Anthropometry-based Sustainable Design for Multiple Global Populations

Open Access
Author:
Nadadur, Gopal
Graduate Program:
Mechanical Engineering
Degree:
Doctor of Philosophy
Document Type:
Dissertation
Date of Defense:
July 03, 2012
Committee Members:
  • Matthew B Parkinson, Dissertation Advisor
  • Matthew B Parkinson, Committee Chair
  • Timothy William Simpson, Committee Member
  • Jeremy J Michalek, Special Member
  • Arvind Rangaswamy, Committee Member
  • Ling Rothrock, Committee Member
  • Karen Ann Thole, Committee Member
Keywords:
  • Anthropometry
  • Global Design
  • User Populations
  • Design Strategies
  • Design for Human Variability
  • Sustainable Design
Abstract:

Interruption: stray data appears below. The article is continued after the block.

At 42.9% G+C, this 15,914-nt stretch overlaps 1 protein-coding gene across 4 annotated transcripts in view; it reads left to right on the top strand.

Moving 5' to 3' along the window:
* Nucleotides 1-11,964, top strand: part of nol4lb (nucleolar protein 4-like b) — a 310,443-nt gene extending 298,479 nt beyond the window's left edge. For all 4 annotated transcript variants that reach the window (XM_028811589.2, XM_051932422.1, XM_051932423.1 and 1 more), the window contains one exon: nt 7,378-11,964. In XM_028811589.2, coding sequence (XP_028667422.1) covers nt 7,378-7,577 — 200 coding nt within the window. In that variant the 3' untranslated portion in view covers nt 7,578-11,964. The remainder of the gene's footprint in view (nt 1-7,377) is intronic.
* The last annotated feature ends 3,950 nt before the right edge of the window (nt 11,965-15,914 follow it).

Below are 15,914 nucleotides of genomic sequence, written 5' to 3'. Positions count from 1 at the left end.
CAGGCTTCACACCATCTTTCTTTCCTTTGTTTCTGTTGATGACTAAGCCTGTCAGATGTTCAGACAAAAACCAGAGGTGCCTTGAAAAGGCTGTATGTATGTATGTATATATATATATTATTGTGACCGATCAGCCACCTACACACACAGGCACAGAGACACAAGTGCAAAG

This dissertation research had the broad objective of enabling more widespread application of the principles of anthropometry- (i.e., body dimension-) based design. The more specific goals were: a) to allow for the use of easily- and widely- available body dimensional information in the form of descriptive statistics (means, standard deviations, and/or by-percentile values of anthropometry), b) to more objectively compare the variation of relevant body measures across the populations of interest, c) to utilize observations from these comparisons in guiding the selection of appropriate strategies for top-down global product design, and d) to implement virtual fitting techniques and provide specific design recommendations within the framework of the selected strategy. The anthropometry-based global design (AGD) methodology was formulated to satisfy these goals. It consists of three phases. Phase A focuses on anthropometry synthesis using the existing regression-based approach and the newly-developed percentile combinations datasets (PCD) method. The main strength of the PCD method is in its ability to use descriptive statistics as inputs in accurately ``reverse engineering'' the underlying anthropometric database. The ability to synthesize such comprehensive databases enables better utilization of numerous papers and reports that provide descriptive statistical information for a variety of populations; this allows for more thorough, multivariate anthropometric analyses through the use of detailed data. Phase B of the AGD methodology involves the application of the newly-developed anthropometry range metric (ARM) in assessing anthropometric variation across the populations of interest. This variation is studied for each relevant body measure between the 1st and 99th percentiles, and results in the categorization of the body measure into regions of low, medium, and high variability. Guidelines are then proposed for the selection of the most suitable technique---sizing, adjustability-allocation, etc.---for the satisfaction of the usage requirements related to that body measure. The guidelines also include suggestions on when to consider incorporating components related to the body measure into a platform, when to build them into modules, and when to offer them as unique variants. The selection of the aforementioned techniques is based on the global product design strategy that is chosen as the overarching framework for the top-down design of the new product line. Three strategies are proposed in this research. Non-platformed design involves the creation of a separate design for each group of target markets or user populations. Static platform design entails the development of the product line around a common platform that remains unchanged across the populations of interest. Flexible platform design is aimed at making the platform itself adaptable to the requirements of different population groups; this capability also allows for easier modifications to satisfy temporal changes in requirements. Phase C of the AGD methodology involves the application of the techniques selected in Phase B. This yields design recommendations that are likely to achieve the desired performance objectives for the populations of interest. The proposed methodology is then demonstrated in two case studies, the first of which involves the design of a wheelchair for populations that are largely from the developing world. The second case study is an exploration into three sustainability benefits---increasing raw material allocation efficiency, lengthening the lifetimes of certain kinds of products, and better considering some ethical ramifications of design decision---that could accrue from the application of the AGD method for multiple user populations.